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Monday, 14 September 2020 07:48

Google's Silva rehashes tired arguments in bid to avoid mandatory media code

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Google's Silva rehashes tired arguments in bid to avoid mandatory media code Image by Clker-Free-Vector-Images from Pixabay

Google has come out of the blocks firing early in the week, with the company's Australia and New Zealand managing director Melanie Silva penning another op-ed for that friend of commercial entities, the Australian Financial Review, trying to again argue the case for the company not to be tied down by a mandatory code that governs payments to news publishers in this country.

But Silva only rehashes the well-worn arguments that she has used in what has sometimes been an exercise in misinformation and alarmism.

For one, she claims that the fact that full articles are not listed in Google searches means that it does not use news content. But the fact is that Google does use news snippets — which is a perfectly kosher practice under Australian copyright law — as a vehicle to display its ads.

All that the Australian Competition and Consumer Commission is asking is that Google pay a small fee for that. In a shared ecosystem, everyone can survive only if there is symbiosis; parasitic practices will result in only the host surviving, but not for long.

Silva also makes it plain that Google would like to operate in a web of mystery, with no information about its data practices being made known to news publishers. But then this is a shared ecosystem and one partner needs to know details about the other to get the maximum benefit from the system. Is that too much to ask?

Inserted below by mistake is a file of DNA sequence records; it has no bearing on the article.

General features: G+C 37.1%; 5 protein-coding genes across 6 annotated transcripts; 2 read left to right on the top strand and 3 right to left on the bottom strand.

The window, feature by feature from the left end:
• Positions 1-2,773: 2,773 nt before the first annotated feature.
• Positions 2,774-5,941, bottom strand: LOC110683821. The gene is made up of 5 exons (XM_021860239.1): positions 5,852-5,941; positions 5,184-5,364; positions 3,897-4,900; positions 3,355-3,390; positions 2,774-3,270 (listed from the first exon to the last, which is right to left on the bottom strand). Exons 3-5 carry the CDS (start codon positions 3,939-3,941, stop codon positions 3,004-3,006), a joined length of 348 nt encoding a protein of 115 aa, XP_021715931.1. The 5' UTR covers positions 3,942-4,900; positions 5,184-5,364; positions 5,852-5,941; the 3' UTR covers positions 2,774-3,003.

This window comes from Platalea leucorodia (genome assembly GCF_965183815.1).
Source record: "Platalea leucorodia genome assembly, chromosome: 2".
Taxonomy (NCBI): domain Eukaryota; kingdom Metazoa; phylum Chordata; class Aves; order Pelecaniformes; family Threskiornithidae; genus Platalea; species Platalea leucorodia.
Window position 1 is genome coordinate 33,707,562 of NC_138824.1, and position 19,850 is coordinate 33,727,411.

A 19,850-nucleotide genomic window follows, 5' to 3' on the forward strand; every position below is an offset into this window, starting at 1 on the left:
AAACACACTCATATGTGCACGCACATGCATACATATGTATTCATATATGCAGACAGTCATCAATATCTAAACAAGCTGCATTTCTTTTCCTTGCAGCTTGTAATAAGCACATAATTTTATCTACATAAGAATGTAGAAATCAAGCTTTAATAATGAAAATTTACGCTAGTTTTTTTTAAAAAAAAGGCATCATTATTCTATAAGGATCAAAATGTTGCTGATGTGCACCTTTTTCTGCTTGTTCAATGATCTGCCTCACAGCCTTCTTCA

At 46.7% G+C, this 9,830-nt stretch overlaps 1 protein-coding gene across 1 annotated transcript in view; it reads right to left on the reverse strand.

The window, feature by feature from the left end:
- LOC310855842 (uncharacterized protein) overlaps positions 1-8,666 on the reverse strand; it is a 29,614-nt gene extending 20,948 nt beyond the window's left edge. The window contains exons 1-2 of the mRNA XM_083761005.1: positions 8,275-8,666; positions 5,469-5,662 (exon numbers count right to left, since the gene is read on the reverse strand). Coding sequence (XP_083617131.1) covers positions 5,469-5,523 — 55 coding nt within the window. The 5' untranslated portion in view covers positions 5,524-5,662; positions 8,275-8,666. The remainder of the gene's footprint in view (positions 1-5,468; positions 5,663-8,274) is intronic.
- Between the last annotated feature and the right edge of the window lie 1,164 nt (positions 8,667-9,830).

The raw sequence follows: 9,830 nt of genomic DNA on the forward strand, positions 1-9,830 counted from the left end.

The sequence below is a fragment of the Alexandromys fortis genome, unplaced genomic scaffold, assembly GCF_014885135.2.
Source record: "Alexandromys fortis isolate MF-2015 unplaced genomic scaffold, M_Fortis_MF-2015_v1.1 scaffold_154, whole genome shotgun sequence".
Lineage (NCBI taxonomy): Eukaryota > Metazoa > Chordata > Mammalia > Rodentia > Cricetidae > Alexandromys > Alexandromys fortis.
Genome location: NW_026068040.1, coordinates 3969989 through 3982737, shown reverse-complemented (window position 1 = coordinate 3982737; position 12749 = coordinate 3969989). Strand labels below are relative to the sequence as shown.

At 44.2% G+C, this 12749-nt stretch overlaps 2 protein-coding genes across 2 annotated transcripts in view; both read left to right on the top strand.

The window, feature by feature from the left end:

There is also a bid to show sympathy for smaller news sites in Australia that would allegedly lose because of any agreement that the ACCC puts in place. This kind of faux sympathy is a waste of time as everyone knows Google is only interested in itself.

The most laughable line in this op-ed is this: "Google believes in sensible regulation, but everyone should distrust rules that give special treatment to some over others." Really? The search behemoth is putting this argument forward? Get real.

Silva's renewed bid to put these arguments out could be tied to the rumours that the US is planning to hit the company with an anti-trust suite before the end of this month. If that happens, then Google would be under great pressure to manage assaults on two fronts – and the Australian fight has morphed into something more serious than was first thought.

A company that makes billions should not baulk at forking out a very small percentage to keep the ecosystem healthy for all. That Google continues to do this is quite shameful.


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Sam Varghese

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Sam Varghese has been writing for iTWire since 2006, a year after the site came into existence. For nearly a decade thereafter, he wrote mostly about free and open source software, based on his own use of this genre of software. Since May 2016, he has been writing across many areas of technology. He has been a journalist for nearly 40 years in India (Indian Express and Deccan Herald), the UAE (Khaleej Times) and Australia (Daily Commercial News (now defunct) and The Age). His personal blog is titled Irregular Expression.

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